acute malnutrition. This is a massive increase from prior to October 7th.

Children and the elderly are, of course, the most vulnerable. If they aren't getting enough food, then they can't fight off the diseases that are

quickly spreading in shelters hosting hundreds, if not thousands of people.

There's lack of water to maintain sanitary conditions. There's lack of medicine to treat -- to treat illnesses. And now we're really concerned

that people are going to be increasingly dying from starvation and other preventable diseases that just simply cannot be treated because of lack of

medicine or because people are so weak, their bodies simply cannot fight off those illnesses.

ASHER: Assuming that there isn't any kind of hostage deal in the coming weeks, we heard from Benny Gantz that there will be some kind of ground

assault in Rafah. But we know that the Israelis have said, listen, we do plan on trying, at least trying to sort of evacuate as many civilians as we

can to get them out safely.

But what does that even look like? How do you get -- I mean, Rafah right now has over a million people. How do you get hundreds of thousands of

people, potentially a million people, but the very least hundreds of thousands of people out of Rafah safely? And of course, the big question

that everyone has been asking, Shaina, is where do they go?

LOW: That's a very good question, because there simply is no space in Gaza. First of all, since October 7th, there has been no safe space

anywhere in Gaza. It's important to remember that on October 13th, a week - - less than a week into this escalation, Palestinians in northern Gaza were told to move south -- south of Wadi, Gaza to the middle area and further


And yet people who moved and were displaced were killed in the places that they went seeking safety. And so we're concerned that people trying to

flee, trying to seek safety could continue to be targeted.

On top of that, there just really is no space in the middle area to host people in the north, which Israel has already made clear they aren't

interested in allowing people to return to the north. There's unexploded ordinances and other explosive materials that could prove dangerous for


We're increasingly concerned that what could happen is not only the forcible transfer, which we've seen throughout Gaza since October 7th, a

violation of International Humanitarian Law, but we could potentially see mass deportation -- mass expulsion across the border into Egypt.

And we've seen that reports from Egypt are that the Egyptian government seems to be preparing for the influx of hundreds, if not millions, of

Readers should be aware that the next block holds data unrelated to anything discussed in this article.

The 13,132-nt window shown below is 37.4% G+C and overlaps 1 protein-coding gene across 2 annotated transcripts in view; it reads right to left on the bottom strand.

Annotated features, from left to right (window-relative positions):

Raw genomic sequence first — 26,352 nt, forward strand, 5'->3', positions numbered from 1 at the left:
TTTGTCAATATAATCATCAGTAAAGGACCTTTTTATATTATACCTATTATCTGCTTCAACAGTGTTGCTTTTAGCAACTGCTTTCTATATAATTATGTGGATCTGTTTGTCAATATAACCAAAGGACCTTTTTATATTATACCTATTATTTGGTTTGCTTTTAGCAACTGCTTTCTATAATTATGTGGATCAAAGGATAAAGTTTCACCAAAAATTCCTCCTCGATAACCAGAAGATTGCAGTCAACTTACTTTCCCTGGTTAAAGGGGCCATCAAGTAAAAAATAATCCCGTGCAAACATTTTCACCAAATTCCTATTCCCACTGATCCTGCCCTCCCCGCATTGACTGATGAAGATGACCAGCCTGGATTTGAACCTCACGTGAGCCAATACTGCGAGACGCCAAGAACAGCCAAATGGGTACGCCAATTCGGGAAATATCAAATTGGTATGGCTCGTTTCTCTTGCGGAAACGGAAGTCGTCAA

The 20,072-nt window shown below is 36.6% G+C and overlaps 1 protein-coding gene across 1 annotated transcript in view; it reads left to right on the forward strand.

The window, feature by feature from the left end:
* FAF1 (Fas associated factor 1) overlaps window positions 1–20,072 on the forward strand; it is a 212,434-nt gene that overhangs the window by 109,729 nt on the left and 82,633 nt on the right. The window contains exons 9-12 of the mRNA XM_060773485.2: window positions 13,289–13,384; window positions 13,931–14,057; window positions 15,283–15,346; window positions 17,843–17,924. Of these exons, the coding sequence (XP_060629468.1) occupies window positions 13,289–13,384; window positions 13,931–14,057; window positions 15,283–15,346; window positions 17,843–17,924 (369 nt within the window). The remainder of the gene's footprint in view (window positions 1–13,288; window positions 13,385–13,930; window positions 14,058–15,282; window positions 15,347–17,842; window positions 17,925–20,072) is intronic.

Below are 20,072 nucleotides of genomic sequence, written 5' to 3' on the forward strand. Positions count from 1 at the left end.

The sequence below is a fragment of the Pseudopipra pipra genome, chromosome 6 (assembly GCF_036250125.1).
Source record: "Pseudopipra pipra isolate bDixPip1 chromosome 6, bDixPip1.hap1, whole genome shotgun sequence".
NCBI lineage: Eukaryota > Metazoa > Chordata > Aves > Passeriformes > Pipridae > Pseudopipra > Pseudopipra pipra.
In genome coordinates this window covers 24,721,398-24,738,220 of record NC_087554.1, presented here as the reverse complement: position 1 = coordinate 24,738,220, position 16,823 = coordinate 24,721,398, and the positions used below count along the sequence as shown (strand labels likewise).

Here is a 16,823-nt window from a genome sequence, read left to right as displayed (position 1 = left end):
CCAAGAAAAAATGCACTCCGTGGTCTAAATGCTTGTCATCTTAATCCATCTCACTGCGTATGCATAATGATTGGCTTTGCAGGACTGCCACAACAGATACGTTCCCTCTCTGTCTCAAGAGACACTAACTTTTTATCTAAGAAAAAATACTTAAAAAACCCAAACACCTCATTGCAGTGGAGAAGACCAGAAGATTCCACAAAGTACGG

Palestinians fleeing Gaza.


ASHER: Yeah, and that is certainly something that a lot of people do not want to see. And a lot of people around the world have spoken out about

that possibility, about that potential. But just very, very quickly, I mean, if this ground assault does go ahead in Rafah, what happens to Rafah?

LOW: You know, I think we're going to see even more casualties, even more death, destruction than we've already seen. And of course, aid operations

are now headquartered in Rafah. That's where the aid is coming in.

And so, I think we could see a further deterioration, if not complete cessation, of humanitarian operations, which at this point are the only

lifeline trying to keep Palestinians surviving.

ASHER: All right, Shaina Low, live for us there. Appreciate you being with us. Thank you so much for all the work that you're doing. All right, still

to come here on ONE WORLD, Joe Biden considers taking executive action to slow the flow of migrants across the southern border. We'll have much more

on that after this short break.


ASHER: All right, many cell phone users across the U.S. are experiencing a lot of frustration today because of a massive AT&T outage that pretty much

paralyzed a lot of the country for hours this morning. Tens of thousands of customers were unable to make calls, place texts or access the Internet.

AT&T says it's working as quickly as possible and that three quarters of the network is now restored. CNN's John Miller joins us live now. I

experienced this firsthand, John, because I was actually on a call with my team this morning and it was like, hello, hello. What's going on?

Took me a minute before I realized it was obviously not just my cell phone, but some kind of outage had taken place. Just walk us through what we know

so far in terms of what actually happened and what AT&T is saying.

JOHN MILLER, CNN CHIEF LAW ENFORCEMENT AND INTELLIGENCE ANALYST: Well, AT&T now has a banner on its website saying that they're experiencing